“It’s not my garden,” said the Duke of Hanover.  “It was built for my brother by our famous librarian and courtier, Leibniz. I assume you know of him.”

“I too have created a garden, an opus of negation, of hybrid plants and black vines, of flesh-eating flowers.  I could describe to you the most hideous and bizarre things.”  He coiled his hands in the air, as if searching for the proper phrasing.

The Duke observed him looking in perplexity at the sandbox.  Everything about Francois M. promoted a protest against the world and a corresponding cultivation of deformity, illness, and negation. He was tall and thin, with a long red face and carbuncular, flaky skin.  His hair was shorn in uneven patches like a peasant and uncovered by the Baroque wigs and perukes affected by polite society.  One of his eyes was completely covered by its upper lid, the resulting slit looking vaguely reptilian.  

Francois M. returned to the table where the Duke sat with two officers of the court standing behind him.  He eased himself onto a chair across from the Duke, issuing a bitter groan.  He rapped on the stone pathway with his cane and said, “I must admit, my knowledge of Leibniz’s present inhabitance compelled my response to your invitation.  The best of all possible worlds, c’est ne pas?”  He scratched a tuft of hair over his ear and continued.  “Leibniz is an unreliable advocate for a cruel world, an apologist for a non-existent God, a God whom, as I have famously said, we have had to invent since He does not exist.”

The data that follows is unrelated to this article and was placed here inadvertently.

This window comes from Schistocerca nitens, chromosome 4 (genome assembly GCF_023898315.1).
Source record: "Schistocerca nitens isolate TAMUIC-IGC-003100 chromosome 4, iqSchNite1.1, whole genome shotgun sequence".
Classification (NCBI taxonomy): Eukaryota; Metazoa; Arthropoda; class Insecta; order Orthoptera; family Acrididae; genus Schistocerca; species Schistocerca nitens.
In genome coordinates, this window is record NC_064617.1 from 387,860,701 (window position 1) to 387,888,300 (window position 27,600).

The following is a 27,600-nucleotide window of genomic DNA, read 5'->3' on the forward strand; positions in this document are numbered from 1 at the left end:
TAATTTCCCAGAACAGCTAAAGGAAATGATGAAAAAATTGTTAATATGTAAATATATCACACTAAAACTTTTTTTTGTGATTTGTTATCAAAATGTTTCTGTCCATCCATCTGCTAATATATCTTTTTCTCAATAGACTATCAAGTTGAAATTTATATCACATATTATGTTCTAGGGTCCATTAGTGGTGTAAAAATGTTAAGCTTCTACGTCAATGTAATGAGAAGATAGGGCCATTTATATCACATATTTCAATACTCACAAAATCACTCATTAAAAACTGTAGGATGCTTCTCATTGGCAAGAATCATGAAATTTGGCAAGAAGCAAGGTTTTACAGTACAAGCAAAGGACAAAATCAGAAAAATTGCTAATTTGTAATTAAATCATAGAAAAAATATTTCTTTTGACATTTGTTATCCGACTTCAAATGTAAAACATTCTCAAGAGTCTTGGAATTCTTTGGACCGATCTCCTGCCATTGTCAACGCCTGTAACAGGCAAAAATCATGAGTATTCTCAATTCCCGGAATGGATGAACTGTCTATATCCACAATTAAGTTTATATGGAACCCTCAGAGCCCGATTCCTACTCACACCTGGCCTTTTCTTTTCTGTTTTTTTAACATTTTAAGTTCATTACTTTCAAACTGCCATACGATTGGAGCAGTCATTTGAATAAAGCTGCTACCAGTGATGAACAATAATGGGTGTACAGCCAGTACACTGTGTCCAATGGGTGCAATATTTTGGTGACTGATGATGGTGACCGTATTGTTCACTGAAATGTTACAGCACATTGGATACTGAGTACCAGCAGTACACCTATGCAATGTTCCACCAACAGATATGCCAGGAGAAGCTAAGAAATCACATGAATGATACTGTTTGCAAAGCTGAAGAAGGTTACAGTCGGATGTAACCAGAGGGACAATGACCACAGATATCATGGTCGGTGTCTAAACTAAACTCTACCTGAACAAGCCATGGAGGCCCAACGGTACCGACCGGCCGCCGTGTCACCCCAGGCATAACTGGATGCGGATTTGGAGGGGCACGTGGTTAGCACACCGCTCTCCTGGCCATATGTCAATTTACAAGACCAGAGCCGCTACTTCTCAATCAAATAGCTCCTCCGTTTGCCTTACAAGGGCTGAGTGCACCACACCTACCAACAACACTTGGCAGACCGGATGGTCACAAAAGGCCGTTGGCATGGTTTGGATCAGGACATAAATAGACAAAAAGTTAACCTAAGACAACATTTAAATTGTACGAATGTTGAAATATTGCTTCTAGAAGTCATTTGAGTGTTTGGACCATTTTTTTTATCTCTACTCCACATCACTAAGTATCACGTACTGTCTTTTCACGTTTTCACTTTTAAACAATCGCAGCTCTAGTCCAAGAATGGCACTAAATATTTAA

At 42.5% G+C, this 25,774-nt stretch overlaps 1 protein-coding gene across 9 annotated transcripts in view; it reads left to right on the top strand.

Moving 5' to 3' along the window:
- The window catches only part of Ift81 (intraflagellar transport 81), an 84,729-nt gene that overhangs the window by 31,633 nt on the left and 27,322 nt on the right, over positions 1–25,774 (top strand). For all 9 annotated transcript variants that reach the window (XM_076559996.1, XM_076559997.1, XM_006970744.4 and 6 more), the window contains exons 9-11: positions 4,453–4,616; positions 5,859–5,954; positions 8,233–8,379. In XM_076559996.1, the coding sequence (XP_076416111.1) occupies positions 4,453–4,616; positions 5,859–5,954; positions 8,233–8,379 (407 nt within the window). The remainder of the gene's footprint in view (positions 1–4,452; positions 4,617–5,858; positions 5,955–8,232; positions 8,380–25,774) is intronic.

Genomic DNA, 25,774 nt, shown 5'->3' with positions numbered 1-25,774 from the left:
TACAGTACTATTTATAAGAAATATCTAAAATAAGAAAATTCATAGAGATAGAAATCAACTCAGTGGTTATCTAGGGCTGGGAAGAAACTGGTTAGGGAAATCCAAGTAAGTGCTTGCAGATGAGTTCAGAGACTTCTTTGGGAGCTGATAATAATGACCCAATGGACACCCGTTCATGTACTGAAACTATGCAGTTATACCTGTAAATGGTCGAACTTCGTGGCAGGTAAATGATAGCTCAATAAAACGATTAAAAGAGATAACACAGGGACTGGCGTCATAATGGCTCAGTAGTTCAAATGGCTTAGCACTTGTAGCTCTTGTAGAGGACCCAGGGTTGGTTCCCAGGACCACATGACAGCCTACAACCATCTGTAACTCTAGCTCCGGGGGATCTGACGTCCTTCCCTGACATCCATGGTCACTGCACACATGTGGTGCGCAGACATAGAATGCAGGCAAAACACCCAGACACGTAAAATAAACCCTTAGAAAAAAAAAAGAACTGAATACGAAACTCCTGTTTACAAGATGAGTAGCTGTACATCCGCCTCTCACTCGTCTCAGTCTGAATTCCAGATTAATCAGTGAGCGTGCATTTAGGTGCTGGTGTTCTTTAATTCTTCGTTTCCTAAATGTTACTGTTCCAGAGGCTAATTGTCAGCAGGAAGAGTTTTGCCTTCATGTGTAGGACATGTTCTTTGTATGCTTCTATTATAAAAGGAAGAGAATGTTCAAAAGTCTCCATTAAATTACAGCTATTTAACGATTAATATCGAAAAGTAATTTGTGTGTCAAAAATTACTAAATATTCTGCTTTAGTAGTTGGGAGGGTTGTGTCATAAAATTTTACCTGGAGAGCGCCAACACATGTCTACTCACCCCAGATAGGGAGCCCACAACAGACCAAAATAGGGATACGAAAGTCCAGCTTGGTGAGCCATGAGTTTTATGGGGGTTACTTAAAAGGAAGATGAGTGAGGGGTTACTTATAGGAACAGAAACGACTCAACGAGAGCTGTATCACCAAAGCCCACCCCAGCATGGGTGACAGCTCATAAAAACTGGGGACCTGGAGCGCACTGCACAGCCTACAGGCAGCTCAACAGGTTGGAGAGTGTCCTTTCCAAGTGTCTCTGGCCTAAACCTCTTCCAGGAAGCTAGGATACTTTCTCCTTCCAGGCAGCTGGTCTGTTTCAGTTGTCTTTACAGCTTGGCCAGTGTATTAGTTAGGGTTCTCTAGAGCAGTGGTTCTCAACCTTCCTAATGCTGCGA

The Duke scoffed. “My wife and daughter are amused by him, for that reason alone I bear him.” 

 “Il faut cultivre notre jardin, you must agree.

“We must cultivate our own gardens, yes, that is another of your elegant aphorisms.  Well,” the Duke gestured equivocally, “I am a man too busy for gardens, aphorisms, or such twaddle.  Such is the misfortune of high office: to order and rule, but neither to love nor be loved.  Love is accepting that what who we dream of does not dream of us.” 

Francois M. clicked his tongue on his superior palate (the white bacteria indicating the presence of Candida Albicans).  “You love your daughter?” 

“She’s my daughter.

“A daughter you have requested me to mort-er… c’est ne pas?

The Duke shifted in his chair, crossing his stockinged legs beneath the table. This kind of impertinence was to be expected from Francois M., a seditious philosopher and assassin from Paris whose curriculum-vitae and –mortui were known throughout Europe.  Consultants had warned him of the philosopher’s contrarian nature, but it was this attitude of contemptuous superiority that especially tired the Duke now.